Tom Bowman, NPR News, the Pentagon.

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Iraqi Leader Seeks Support, Issues Warning

Iraqi Prime Minister Nouri al-Maliki asked for international support to stabilize Iraq and bring peace to the region, warning of "disastrous consequences" for the world if the violence continues.

In a speech to the United Nations General Assembly on Wednesday, al-Maliki said his country has made some progress. He said the number of sectarian killings has been reduced and there is stability to some regions, such as Anbar Province. He said thousands of displaced families have also been able to return to their homes.

"National reconciliation is stronger than the weapons of terrorism," he said. "Today we feel optimistic that countries of the region realize the danger of the terrorist attacks against Iraq, that it is not in their interest for Iraq to be weak."

Al-Maliki also said Iraq has hundreds of political parties active within 20 political alliances; more than 6,000 civil organizations; hundreds of newspapers and magazines and 40 local and satellite TV stations. But, he said, terrorists are targeting the new Iraq.

"Terrorism kills civilians, journalists, actors, thinkers and professionals. It attacks universities, marketplaces and libraries. It blows up mosques and churches and destroys the infrastructure of state institutions," al-Maliki said.

Al-Maliki said he has warned the countries in the region that "the continued overflow of weapons, money, suicide bombers and the spreading of 'fatwas' inciting hatred and murder will only result in disastrous consequences for peoples of the region and the world."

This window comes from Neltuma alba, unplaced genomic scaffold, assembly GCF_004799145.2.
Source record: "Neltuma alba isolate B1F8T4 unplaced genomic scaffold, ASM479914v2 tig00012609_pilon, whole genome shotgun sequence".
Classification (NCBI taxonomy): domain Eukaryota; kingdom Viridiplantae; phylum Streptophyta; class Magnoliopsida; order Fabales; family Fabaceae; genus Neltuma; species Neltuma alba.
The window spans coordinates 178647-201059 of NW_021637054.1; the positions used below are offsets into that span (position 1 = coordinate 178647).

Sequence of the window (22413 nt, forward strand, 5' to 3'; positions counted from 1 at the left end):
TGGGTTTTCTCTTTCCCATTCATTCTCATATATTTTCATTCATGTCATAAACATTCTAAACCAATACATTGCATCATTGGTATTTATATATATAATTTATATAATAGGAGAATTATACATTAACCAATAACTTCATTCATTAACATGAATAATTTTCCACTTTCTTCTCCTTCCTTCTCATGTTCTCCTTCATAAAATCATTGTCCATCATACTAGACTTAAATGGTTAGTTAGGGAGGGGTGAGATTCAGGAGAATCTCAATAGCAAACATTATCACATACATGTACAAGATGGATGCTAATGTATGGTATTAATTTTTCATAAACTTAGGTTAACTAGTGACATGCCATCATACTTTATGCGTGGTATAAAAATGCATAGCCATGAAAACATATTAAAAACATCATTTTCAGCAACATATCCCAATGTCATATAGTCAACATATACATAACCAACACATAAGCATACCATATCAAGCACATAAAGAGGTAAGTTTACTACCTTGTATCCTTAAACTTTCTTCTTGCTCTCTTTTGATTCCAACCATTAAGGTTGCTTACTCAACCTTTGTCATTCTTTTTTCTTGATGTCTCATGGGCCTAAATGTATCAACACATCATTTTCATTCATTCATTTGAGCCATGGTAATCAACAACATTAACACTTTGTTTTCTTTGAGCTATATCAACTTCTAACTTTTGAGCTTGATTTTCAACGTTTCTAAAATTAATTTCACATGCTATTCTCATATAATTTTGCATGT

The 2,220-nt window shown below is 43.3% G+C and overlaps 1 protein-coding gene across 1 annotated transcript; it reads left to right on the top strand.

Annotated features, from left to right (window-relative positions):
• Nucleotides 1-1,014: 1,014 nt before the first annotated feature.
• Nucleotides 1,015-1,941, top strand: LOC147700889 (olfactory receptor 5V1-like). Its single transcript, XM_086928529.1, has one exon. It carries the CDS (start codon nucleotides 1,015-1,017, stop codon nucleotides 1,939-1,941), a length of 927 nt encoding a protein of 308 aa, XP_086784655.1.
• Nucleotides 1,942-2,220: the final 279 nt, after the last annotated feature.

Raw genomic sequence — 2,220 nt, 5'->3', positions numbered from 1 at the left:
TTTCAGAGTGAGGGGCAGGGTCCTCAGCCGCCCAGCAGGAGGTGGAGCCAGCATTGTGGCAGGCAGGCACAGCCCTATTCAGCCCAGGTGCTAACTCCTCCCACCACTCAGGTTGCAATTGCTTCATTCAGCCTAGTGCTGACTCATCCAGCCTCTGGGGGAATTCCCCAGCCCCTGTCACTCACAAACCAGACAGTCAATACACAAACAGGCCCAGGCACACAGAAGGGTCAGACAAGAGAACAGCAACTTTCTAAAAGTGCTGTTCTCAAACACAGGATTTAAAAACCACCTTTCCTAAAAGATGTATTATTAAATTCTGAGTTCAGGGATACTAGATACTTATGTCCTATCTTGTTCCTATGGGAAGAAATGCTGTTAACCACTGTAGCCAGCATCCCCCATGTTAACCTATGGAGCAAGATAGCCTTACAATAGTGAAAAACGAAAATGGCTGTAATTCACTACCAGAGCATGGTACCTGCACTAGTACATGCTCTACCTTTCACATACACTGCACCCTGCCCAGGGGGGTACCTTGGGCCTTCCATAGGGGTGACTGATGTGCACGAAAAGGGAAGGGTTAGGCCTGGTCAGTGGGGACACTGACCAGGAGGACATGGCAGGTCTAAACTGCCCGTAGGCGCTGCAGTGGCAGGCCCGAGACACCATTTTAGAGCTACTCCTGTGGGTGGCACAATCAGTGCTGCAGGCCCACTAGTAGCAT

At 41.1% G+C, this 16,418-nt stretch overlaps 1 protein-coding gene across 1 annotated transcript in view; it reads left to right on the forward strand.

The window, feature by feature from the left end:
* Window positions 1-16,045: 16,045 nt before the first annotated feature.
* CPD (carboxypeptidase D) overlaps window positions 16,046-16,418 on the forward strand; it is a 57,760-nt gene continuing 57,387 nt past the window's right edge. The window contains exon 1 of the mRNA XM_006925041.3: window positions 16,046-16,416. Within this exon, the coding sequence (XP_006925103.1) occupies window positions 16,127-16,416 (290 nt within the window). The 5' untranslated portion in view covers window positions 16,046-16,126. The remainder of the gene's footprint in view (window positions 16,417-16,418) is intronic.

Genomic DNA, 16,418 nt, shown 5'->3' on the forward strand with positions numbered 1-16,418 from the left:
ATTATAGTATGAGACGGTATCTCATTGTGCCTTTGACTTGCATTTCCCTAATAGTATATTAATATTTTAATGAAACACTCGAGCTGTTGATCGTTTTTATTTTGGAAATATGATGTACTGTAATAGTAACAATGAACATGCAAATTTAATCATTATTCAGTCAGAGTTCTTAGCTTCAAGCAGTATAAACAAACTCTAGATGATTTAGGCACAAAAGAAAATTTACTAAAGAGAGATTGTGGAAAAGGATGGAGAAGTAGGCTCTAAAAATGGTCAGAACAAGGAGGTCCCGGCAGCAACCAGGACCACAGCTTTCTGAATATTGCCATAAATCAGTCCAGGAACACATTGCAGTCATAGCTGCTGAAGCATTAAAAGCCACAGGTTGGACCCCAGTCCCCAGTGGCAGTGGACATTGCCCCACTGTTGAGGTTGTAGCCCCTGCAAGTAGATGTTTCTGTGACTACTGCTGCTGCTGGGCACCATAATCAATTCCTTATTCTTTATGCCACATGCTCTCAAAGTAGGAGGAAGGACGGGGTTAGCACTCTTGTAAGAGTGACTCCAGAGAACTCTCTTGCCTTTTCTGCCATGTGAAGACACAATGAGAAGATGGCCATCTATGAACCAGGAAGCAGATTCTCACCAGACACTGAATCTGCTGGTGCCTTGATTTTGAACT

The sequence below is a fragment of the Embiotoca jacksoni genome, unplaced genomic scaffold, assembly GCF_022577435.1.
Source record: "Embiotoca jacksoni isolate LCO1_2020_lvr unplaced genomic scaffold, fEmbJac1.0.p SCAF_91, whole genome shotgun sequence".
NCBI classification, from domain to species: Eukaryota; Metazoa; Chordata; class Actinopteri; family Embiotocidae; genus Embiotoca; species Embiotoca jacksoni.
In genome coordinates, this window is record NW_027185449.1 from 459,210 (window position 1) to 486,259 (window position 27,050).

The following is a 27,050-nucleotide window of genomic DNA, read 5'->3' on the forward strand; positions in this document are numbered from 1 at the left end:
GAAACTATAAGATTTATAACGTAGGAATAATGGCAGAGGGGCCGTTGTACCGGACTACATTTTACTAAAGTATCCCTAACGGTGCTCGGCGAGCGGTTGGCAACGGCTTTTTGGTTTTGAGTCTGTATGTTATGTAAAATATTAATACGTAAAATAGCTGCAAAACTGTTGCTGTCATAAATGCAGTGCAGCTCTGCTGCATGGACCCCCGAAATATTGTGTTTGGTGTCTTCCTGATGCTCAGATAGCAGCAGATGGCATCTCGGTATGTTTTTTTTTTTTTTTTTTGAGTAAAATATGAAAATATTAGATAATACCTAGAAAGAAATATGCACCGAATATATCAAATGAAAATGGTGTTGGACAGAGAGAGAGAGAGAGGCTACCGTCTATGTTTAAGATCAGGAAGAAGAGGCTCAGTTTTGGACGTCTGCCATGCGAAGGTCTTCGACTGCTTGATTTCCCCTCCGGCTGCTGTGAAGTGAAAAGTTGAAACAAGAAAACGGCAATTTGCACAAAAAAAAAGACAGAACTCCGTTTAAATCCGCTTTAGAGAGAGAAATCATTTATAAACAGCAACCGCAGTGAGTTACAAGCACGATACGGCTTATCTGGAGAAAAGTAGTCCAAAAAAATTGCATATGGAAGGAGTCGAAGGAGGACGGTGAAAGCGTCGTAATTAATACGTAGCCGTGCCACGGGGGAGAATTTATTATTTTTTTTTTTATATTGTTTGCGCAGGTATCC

The U.S. has long accused Iran of aiding Shiite Muslim militias in Iraq that it says have killed hundreds of American troops with powerful bombs known as explosively formed penetrators, or EFPs. The U.S. has also accused Iran of training fighters and sending them into Iraq.

Iran disputes those allegations, saying it does not meddle inside Iraq.

Iranian President Mahmoud Ahmadinejad told world leaders Tuesday that the U.S. government's policy on Iraq was destabilizing the occupied country.

"They even oppose the constitution, National Assembly and the government established by the vote of the people, while they do not even have the courage to declare their defeat and exit Iraq," he said.

In a meeting with al-Maliki on Tuesday, President Bush pressed the Iraqi leader to make progress on measures deemed critical to the reconciliation process. Much-delayed action on such initiatives as a national oil law has stalled in the Iraqi parliament amid factional bickering and, in some cases, defections.

"Some politicians may be trying to block the law to gain special advantage," Bush said. "And these parties have got to understand that it's in the interests of Iraq to get good law passed."

In his speech to the General Assembly, al-Maliki only briefly noted the proposed oil law, saying his government has completed the work on it and was awaiting its approval by the Iraqi parliament.

From NPR reports and The Associated Press